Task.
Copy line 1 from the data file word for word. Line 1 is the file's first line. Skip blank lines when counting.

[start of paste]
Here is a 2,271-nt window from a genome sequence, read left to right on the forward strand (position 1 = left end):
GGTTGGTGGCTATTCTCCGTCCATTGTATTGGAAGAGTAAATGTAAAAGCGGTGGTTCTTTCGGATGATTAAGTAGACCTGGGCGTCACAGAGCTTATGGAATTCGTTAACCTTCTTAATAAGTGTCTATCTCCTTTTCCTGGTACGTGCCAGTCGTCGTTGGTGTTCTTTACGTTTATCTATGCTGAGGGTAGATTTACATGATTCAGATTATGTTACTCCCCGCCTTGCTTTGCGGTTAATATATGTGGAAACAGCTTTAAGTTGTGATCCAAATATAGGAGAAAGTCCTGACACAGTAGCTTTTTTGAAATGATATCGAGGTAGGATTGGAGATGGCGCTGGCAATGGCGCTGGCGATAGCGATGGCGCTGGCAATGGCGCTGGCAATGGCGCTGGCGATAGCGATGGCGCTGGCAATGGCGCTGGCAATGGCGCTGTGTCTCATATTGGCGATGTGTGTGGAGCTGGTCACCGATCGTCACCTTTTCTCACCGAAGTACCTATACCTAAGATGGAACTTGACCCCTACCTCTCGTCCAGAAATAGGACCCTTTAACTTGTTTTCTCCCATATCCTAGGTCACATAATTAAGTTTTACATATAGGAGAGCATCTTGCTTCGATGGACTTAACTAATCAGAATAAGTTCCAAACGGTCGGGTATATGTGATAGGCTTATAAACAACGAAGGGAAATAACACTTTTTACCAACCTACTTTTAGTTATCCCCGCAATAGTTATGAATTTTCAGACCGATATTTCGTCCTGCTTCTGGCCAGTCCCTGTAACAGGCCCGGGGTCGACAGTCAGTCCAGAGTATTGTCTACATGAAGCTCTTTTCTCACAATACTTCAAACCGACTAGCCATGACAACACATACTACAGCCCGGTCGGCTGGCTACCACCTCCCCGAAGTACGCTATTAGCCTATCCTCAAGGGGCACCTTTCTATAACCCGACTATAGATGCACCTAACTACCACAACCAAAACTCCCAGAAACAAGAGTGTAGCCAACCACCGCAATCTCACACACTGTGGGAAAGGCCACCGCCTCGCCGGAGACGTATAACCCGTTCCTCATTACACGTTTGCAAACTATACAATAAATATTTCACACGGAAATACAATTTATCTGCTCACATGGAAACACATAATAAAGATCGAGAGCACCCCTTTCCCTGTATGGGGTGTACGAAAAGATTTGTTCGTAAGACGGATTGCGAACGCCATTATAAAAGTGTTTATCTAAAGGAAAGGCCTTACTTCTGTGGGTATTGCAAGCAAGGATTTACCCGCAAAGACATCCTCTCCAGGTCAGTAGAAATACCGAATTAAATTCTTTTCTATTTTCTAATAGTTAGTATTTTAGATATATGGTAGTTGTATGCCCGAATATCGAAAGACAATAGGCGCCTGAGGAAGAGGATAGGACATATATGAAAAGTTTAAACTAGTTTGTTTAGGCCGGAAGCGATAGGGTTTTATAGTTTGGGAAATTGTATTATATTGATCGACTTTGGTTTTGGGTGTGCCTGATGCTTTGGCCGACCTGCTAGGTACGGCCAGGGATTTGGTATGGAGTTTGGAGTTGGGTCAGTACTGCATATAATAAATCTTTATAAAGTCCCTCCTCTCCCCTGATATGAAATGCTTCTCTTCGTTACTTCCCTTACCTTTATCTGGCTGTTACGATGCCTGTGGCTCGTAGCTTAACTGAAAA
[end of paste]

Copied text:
Here is a 2,271-nt window from a genome sequence, read left to right on the forward strand (position 1 = left end):